2009 saw the publication of an augmented edition of Poemas a la Patagonia, prólogo y selección de Andrés Bohoslavsky, Lord Byron Ediciones/Editorial Visión libros, Madrid, 2009. ISBN: 978 84 9886 608 7.
“Poemas a la Patagonia nos confirma a un poeta inglés que está escribiendo en la actualidad una de las más interesantes poéticas en lengua castellana.”
In 2017 Lord Byron Ediciones, Madrid, will publish an anthology of poems taken from four books previously published by them: Colección Poéticas, Clásicos de la poesía contemporánea, Antologia Poética de Robert Gurney, Selección y nota introductory: Leo Zelada. 120 pages. Postponed. Pending.
La casa de empeño y otros poemas / The Pawn Shop and Other Poems (dual language edition):
23 April 2014, el Día del Libro, the Day of the Book, saw the launch, in Madrid’s Café Comercial, of Robert’s second dual language book of poetry: La casa de empeño y otros poemas / The Pawn Shop and Other Poems, Lord Byron Ediciones, Madrid, Colección Prometeo desencadenado, ISBN 978-84-9949-522-4, 159 pages, about which Leo Zelada has written:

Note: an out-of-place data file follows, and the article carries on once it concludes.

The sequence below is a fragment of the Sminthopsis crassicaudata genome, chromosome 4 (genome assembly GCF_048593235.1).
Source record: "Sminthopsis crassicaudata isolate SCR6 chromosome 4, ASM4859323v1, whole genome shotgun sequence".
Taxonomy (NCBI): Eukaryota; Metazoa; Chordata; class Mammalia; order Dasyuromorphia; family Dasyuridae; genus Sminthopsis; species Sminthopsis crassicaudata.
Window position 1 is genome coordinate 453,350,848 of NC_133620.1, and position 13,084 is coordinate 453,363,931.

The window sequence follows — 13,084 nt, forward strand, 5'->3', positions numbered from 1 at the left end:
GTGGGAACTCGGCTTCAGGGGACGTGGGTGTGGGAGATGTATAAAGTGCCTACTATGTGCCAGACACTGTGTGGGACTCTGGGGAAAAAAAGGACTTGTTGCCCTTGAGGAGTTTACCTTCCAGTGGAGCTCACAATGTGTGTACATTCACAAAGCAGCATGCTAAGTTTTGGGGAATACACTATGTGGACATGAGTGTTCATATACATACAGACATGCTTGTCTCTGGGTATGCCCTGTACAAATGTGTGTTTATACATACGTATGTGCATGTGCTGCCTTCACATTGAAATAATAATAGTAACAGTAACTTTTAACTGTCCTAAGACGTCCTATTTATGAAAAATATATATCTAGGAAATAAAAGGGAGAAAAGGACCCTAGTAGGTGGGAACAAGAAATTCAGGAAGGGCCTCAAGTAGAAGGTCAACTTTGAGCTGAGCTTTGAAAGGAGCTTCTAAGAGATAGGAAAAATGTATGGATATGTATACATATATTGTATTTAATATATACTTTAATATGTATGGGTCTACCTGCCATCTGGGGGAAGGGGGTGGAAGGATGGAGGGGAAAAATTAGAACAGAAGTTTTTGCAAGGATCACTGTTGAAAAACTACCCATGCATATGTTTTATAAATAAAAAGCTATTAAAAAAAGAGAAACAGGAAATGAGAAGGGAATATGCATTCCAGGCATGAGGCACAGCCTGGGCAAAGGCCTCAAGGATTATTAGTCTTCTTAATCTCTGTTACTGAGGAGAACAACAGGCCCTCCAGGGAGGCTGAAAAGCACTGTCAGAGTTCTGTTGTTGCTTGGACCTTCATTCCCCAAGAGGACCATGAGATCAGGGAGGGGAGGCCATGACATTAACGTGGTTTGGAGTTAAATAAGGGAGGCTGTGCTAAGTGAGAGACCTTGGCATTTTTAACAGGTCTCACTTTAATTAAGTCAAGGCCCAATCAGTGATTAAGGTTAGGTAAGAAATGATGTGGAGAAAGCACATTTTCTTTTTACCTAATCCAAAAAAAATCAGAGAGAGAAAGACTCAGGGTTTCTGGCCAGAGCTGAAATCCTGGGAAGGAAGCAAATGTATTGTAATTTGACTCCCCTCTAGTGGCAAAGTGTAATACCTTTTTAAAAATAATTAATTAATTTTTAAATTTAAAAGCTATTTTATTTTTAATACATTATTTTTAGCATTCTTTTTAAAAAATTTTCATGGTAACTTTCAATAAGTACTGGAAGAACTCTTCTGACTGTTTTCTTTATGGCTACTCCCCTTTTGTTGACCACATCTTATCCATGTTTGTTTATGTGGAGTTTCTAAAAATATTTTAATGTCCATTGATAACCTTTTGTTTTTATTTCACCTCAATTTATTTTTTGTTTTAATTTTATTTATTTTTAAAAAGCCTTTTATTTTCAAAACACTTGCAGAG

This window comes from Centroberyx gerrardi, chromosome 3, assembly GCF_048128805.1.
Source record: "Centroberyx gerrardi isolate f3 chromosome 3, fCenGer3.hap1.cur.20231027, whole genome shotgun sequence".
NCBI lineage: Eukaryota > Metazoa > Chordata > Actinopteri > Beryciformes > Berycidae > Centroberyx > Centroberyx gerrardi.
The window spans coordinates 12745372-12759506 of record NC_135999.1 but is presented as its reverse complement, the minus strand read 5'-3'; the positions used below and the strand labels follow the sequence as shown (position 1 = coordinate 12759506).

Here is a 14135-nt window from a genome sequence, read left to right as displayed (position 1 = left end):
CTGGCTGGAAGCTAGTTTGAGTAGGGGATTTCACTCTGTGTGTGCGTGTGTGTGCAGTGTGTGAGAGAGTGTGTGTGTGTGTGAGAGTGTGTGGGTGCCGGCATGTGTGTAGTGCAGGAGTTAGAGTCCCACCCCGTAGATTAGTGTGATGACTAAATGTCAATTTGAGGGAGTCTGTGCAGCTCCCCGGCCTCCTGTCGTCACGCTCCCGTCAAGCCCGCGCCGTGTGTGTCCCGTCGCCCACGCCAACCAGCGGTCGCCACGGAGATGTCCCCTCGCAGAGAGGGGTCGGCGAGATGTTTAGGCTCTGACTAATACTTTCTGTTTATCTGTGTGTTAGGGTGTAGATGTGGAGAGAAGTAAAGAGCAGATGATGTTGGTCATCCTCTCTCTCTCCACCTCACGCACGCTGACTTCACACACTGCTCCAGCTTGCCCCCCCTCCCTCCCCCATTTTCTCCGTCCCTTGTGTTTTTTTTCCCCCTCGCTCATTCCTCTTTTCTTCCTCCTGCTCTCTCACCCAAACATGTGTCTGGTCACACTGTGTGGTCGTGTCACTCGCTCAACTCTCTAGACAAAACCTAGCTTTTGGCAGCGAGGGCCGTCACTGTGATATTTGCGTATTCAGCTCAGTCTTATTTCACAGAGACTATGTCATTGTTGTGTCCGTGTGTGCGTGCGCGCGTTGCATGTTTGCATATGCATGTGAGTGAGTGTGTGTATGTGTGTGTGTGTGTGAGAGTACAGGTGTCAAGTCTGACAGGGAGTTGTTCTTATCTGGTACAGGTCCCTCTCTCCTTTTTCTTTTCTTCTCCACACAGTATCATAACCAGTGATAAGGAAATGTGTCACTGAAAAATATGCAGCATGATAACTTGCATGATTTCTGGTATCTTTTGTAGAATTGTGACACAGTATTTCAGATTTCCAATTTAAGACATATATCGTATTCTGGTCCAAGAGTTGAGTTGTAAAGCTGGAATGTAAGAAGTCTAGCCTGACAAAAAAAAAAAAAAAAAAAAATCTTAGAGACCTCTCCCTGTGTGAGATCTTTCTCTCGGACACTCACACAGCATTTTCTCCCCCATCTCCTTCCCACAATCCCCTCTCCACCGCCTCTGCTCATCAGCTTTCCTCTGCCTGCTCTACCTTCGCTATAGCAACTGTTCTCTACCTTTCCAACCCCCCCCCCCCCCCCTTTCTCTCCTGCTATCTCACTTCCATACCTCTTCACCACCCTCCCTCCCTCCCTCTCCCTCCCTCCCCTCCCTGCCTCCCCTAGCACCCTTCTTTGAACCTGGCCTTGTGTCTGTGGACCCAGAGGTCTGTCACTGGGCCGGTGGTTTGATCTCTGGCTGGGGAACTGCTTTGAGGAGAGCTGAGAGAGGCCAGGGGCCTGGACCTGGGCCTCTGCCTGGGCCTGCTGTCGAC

“Robert Gurney es un verdadero hallazgo lírico, leer sus libros es descubrir a uno de los más importantes poetas ingleses contemporáneos”.
“Robert Gurney is a real lyrical find, to read his books is to discover one of the most important contemporary English poets.”
Title of event in which the book was launched: La Noche de los Libros, Recital Internacional de Poesía, “Madrid, La Nueva París Literaria”.
See selection of poems in Spanish from La casa de empeño/The Pawn Shop in Con Voz Propia:
(Scroll down right hand side to Robert Gurney for earlier entries)
1. Awarded the Juan Laurentino Ortiz prize for best book in Spanish as a Second Language, Paraná (capital of Entre Ríos Province), Argentina, 28 February, 2010.